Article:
Miami-based real-estate firm Related Group is asking $90 million for a penthouse atop the luxury condominium it is developing on nearby Fisher Island—a price that would smash all sales records for condos in the Miami area.
Related is building the boutique condominium with roughly 50 units on the last remaining parcel of land on Fisher Island, considered one of the most exclusive ZIP Codes in the country and accessible only by ferry or other boats. Related acquired the 6.5-acre property in September for $122.6 million, with its partners Teddy Sagi, BH Group and Wanxiang America RE Group. The developers hope to break ground by the third quarter of 2023.
The 15,000-square-foot penthouse would have its own roof deck and a private pool, grill and lounge area. While there is no guarantee the penthouse can command the $90 million asking price, Related said it has already met with 20 families interested in high-price units at the building. Most of these affluent buyers tend to pay all cash.
Previously, Related Group had set the price for the penthouse at $60 million, but the firm ended up increasing it by 50% because, after executives there crunched the numbers, they believed that is what the penthouse is worth, Mr. Perez said. Related is asking $60 million for the building’s second penthouse, at 10,000 square feet.
The Fisher Island project is the latest sign that even as prices for luxury residences in much of the country are coming under pressure, South Florida’s high-end condo market continues to defy gravity as developers push prices higher.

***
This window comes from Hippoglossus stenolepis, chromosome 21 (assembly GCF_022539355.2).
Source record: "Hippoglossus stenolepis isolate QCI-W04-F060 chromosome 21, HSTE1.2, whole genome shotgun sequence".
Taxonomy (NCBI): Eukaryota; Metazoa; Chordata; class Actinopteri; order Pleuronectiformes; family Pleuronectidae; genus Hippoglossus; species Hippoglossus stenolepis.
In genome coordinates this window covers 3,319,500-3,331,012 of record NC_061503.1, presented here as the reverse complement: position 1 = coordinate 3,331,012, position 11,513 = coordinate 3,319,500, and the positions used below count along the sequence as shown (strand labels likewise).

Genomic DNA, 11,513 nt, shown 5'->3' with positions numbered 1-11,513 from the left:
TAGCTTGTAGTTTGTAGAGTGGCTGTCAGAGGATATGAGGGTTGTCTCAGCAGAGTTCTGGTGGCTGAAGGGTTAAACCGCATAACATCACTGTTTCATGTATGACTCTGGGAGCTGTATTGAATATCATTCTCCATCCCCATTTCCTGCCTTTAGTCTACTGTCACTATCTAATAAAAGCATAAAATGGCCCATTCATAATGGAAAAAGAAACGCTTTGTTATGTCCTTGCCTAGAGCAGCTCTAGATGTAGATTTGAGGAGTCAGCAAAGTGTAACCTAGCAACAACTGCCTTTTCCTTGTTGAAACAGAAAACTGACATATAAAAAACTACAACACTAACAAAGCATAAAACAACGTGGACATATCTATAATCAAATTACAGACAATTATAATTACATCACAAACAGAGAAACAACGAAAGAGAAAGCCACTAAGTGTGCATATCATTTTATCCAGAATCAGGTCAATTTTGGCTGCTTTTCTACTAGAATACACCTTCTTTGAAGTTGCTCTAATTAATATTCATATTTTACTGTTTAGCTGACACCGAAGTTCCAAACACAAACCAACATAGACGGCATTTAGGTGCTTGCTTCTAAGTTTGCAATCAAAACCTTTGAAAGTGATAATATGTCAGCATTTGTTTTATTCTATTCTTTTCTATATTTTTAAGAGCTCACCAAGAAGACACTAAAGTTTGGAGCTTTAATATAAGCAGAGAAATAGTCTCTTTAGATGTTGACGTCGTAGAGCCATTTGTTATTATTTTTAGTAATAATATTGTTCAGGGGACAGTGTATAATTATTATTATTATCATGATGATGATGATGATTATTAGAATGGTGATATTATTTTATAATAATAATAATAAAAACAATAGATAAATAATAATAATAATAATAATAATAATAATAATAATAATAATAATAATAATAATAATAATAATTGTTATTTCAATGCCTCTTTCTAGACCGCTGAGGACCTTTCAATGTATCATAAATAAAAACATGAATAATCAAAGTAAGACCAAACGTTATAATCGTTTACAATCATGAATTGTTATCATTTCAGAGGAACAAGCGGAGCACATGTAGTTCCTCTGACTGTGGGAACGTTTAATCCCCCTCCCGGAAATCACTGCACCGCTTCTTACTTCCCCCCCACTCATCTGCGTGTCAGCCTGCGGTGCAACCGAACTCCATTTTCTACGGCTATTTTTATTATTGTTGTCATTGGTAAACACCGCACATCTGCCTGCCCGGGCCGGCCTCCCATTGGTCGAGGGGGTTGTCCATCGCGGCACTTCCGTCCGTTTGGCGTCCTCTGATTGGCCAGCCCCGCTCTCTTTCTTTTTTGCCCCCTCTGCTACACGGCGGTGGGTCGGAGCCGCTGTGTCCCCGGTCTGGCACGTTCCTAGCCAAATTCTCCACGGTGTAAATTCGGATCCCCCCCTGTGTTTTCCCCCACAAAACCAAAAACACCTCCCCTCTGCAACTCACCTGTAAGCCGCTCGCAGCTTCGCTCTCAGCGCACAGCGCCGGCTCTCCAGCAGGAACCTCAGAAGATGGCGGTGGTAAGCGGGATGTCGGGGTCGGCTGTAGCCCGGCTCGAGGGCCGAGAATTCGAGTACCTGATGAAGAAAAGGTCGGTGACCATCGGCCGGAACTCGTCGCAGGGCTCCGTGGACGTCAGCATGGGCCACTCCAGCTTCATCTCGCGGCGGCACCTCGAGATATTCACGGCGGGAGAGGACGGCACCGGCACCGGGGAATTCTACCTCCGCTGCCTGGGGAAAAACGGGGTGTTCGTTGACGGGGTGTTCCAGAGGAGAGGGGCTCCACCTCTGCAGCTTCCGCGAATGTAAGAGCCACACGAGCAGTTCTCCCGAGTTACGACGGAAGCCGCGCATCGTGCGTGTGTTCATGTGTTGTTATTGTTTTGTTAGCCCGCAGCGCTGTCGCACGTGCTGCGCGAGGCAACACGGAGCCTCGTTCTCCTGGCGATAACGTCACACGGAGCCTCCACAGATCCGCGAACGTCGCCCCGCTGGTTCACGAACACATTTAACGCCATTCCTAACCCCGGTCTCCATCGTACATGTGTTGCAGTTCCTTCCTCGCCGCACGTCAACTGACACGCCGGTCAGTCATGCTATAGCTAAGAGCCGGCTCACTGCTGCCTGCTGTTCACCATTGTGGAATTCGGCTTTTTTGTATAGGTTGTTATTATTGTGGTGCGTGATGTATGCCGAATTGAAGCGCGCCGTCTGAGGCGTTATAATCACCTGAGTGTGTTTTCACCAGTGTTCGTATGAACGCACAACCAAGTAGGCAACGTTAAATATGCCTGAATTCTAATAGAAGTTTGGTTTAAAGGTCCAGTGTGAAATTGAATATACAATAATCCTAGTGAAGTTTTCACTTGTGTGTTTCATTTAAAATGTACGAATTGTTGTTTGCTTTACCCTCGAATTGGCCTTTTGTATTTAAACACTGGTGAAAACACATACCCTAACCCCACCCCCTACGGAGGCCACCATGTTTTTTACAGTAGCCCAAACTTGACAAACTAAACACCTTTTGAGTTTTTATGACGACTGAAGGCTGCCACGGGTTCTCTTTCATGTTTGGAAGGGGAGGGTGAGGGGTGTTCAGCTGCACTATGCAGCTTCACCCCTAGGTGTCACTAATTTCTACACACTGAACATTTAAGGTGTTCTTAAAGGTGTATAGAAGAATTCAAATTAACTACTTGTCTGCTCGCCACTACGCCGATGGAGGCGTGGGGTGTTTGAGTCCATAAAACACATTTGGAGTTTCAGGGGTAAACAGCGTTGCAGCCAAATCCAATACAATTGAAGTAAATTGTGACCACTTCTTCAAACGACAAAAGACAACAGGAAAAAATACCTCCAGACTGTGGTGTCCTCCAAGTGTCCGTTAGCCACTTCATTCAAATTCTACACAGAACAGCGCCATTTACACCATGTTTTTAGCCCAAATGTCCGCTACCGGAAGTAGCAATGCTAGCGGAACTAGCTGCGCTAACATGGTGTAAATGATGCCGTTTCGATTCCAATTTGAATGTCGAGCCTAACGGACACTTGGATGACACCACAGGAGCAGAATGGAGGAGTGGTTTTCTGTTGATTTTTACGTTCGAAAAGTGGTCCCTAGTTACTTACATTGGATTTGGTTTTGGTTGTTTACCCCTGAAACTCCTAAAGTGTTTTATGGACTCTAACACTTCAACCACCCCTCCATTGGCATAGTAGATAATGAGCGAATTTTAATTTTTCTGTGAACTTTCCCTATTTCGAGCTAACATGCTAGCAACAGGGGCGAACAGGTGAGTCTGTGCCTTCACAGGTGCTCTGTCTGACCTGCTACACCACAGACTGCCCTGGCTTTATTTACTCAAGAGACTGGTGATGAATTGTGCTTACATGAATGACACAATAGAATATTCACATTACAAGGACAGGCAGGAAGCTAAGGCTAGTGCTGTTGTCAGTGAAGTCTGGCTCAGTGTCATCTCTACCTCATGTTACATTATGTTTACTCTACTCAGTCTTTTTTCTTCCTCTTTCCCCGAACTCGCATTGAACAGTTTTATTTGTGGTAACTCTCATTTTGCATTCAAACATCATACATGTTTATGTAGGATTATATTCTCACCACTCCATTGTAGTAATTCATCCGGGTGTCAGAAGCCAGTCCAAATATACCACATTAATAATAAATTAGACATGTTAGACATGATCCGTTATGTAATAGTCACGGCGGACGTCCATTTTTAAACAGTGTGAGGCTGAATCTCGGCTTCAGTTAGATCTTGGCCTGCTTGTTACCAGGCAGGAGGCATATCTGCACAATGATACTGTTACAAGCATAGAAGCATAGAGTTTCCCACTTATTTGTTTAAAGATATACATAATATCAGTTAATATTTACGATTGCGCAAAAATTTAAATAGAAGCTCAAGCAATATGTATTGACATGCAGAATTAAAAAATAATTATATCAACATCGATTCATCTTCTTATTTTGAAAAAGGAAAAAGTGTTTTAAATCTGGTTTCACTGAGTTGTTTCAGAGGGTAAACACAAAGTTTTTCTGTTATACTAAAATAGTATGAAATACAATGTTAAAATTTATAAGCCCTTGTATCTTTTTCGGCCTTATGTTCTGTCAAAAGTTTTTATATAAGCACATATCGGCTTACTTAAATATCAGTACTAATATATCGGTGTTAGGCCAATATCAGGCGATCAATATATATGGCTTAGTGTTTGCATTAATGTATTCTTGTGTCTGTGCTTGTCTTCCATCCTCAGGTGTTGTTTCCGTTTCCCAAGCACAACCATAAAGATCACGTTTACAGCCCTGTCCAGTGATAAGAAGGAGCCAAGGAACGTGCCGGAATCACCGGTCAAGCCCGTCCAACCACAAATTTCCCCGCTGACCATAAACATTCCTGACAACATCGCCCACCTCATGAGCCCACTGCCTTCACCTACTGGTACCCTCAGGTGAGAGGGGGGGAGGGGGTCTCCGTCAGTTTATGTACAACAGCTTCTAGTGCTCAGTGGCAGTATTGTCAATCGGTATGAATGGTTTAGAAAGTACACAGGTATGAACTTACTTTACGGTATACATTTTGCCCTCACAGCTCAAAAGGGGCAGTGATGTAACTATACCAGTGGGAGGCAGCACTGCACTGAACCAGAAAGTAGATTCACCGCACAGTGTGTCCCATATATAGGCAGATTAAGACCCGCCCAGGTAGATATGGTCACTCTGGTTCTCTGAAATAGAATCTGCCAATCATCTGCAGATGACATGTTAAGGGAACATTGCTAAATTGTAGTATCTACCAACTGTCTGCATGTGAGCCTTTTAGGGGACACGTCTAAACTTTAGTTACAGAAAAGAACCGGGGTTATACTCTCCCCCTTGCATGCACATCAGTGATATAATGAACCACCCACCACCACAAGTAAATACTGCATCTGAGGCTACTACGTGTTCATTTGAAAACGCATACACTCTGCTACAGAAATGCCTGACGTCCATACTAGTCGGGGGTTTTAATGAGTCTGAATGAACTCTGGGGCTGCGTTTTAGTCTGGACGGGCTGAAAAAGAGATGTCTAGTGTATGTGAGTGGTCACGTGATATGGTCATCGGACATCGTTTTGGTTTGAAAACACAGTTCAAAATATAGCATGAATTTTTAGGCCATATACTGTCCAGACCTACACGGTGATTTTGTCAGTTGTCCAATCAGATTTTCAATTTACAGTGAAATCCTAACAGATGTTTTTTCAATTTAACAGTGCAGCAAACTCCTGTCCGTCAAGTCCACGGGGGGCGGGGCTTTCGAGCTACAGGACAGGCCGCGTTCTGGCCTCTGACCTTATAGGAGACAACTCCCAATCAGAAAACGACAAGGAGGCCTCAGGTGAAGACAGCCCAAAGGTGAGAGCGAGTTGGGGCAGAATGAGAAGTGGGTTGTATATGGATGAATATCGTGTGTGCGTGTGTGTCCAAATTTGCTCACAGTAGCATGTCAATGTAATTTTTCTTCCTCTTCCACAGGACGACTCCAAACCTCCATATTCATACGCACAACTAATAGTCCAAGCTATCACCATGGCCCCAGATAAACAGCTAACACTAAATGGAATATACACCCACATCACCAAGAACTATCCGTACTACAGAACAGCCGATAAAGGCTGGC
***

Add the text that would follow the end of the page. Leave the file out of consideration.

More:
The median sales price for the Miami Beach single-family luxury market, representing the top 10% of sales, was $3.5 million—about 52% above prepandemic levels, according to a recent report from real-estate broker Douglas Elliman.
Fisher Island represents a unique part of the luxury market, with very limited inventory built after 2010. According to broker ONE Sotheby’s International Realty, 151 units sold from January 2021 through November 2022, with an average price of $7.1 million.
“These are people who don’t deal with mortgages or interest rates,” said Jon Paul Perez, president of Related Group. “We haven’t seen the economy have an effect on this group.”
Even if Related marks the price down, it could still easily exceed the current record sale. Billionaire hedge-fund manager Ken Griffin paid $60 million in 2015 for a Miami Beach condo in what remains the highest price paid in the Miami area.